BMJ editorials call on Government to allow women to take misoprostol at home and decriminalise abortion in the UK
Date: 10 Jul 2018
Type: FSRH News and Information
In editorial published online in BMJ Sexual & Reproductive Health, healthcare leaders, including FSRH President Asha Kasliwal and the President of the Royal College of Obstetricians and Gynaecologists (RCOG) Lesley Regan, strongly encourage the UK Government to lift restrictions that require medical abortion to be carried out as a two-step procedure at a licensed clinic or hospital. In a separate editorial for The BMJ, editor-in-chief of the BMJ SRH Sandy Goldbeck-Wood calls on Theresa May to decriminalise abortion in the UK.
Writing for the BMJ SRH, FSRH President Asha Kasliwal, RCOG President Lesley Regan, FSRH members Sharon Cameron and Louise Massey as well as British Society of Abortion Care Providers (BSACP) member Jonathan Lord argue that the time to follow the example of the Scottish and Welsh governments is now.
The authors reference a 2007 report by the House of Commons Science and Technology Committee which found that not allowing home use of misoprostol in England was not related to “concerns over safety, effectiveness or acceptability”, rather implying this a political not a clinical decision.
“...we urge the Secretary of State for Health and Social Care to use his powers to extend to women in England the same compassion, respect, and dignity that the Scottish and Welsh governments have announced, so that all women can access safe, effective abortion care.”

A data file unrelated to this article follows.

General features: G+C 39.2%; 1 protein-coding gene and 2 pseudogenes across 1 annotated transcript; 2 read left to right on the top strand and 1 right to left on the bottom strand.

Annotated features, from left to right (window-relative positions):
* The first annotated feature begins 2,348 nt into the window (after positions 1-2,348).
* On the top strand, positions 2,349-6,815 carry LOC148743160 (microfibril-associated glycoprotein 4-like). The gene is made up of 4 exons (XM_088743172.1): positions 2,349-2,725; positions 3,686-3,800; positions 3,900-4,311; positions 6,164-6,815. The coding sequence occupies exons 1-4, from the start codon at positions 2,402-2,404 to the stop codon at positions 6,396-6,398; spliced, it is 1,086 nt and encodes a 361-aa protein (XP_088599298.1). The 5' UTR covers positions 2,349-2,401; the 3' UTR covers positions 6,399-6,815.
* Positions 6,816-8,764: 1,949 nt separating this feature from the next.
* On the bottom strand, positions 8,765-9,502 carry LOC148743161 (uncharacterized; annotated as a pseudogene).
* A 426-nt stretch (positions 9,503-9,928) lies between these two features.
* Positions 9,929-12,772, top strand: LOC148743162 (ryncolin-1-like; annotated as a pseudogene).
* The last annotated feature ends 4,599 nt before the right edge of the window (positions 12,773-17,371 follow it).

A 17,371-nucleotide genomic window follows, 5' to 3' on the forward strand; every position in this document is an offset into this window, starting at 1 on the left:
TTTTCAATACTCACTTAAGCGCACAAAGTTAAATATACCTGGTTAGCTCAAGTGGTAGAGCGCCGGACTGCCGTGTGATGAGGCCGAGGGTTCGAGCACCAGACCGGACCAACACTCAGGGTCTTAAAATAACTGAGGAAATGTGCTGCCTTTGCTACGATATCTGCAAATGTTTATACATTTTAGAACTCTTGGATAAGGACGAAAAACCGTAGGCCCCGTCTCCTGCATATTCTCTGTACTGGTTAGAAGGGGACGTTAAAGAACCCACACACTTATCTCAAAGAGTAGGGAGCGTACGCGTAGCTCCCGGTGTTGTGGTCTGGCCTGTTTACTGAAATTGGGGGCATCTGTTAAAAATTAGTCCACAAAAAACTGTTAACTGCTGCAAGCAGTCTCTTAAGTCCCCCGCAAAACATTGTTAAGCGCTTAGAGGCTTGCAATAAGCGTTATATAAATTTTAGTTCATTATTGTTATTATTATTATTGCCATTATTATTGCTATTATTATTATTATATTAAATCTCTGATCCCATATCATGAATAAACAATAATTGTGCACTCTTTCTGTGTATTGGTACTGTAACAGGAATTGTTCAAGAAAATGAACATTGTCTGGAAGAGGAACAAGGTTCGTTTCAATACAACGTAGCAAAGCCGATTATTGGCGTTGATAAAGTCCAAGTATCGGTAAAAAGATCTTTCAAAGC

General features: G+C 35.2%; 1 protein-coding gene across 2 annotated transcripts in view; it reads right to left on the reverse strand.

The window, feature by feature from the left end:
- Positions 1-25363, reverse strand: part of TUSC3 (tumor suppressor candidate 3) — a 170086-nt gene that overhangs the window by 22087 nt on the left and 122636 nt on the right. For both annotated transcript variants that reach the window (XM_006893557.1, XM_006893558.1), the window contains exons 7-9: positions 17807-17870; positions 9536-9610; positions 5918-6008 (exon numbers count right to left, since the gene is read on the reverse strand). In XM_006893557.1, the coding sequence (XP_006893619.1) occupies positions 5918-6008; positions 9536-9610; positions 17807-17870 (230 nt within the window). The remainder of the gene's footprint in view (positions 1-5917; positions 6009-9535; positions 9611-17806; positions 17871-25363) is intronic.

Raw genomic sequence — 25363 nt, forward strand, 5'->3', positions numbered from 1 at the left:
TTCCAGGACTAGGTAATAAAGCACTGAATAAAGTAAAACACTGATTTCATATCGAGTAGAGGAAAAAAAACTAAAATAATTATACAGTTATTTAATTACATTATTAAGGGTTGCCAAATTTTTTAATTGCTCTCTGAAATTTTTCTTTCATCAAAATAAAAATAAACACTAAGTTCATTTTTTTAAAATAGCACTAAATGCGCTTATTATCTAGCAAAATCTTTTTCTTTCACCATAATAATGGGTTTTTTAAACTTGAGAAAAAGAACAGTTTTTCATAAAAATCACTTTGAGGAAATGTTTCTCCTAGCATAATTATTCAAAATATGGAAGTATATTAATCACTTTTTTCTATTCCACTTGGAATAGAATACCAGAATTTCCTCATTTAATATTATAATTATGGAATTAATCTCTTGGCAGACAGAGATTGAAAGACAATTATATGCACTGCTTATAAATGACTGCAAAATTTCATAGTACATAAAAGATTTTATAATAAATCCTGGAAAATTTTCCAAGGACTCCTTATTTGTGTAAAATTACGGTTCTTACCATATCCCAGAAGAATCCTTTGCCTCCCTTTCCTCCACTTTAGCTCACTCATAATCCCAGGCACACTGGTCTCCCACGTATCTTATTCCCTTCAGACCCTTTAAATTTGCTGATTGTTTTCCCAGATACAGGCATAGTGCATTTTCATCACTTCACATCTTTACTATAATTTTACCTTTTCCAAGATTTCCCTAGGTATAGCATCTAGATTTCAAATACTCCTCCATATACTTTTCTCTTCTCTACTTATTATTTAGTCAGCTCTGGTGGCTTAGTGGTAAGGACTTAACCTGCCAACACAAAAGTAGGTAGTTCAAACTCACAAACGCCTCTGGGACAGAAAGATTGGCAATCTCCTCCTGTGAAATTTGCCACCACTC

An estimated one in three women will have an abortion by the time they reach the age of 45. Most of these will be early in the pregnancy when a medical abortion is most effective, the authors point out. However, medical abortion didn’t exist when the 1967 Abortion Act entered the statute books, and the law has consequently been interpreted as requiring both drugs to be taken at a licensed premises. The authors state that this risks the distress of having the abortion while travelling back from the clinic, a trauma that would be entirely preventable if women were allowed to take the drugs at home.
“This obligation to return to the abortion service […] for a second visit impacts many women who struggle with repeated time off work, childcare, transport difficulties or distance from the abortion service. Furthermore, it selectively disadvantages the most vulnerable ─ those who are deprived, live in rural areas or have dependants.”
In a separate editorial in The BMJ, editor-in-chief of BMJ SRH Sandy Goldbeck-Wood, on behalf of her editorial board colleagues, calls on Prime Minister Theresa May to decriminalise abortion in the UK, following the recent decisions to liberalise abortion laws in the Republic of Ireland and the Isle of Man.
The women of Northern Ireland are most vulnerable as the nation allows no defence even in cases of rape or fatal foetal abnormalities, and they face a maximum sentence of life imprisonment.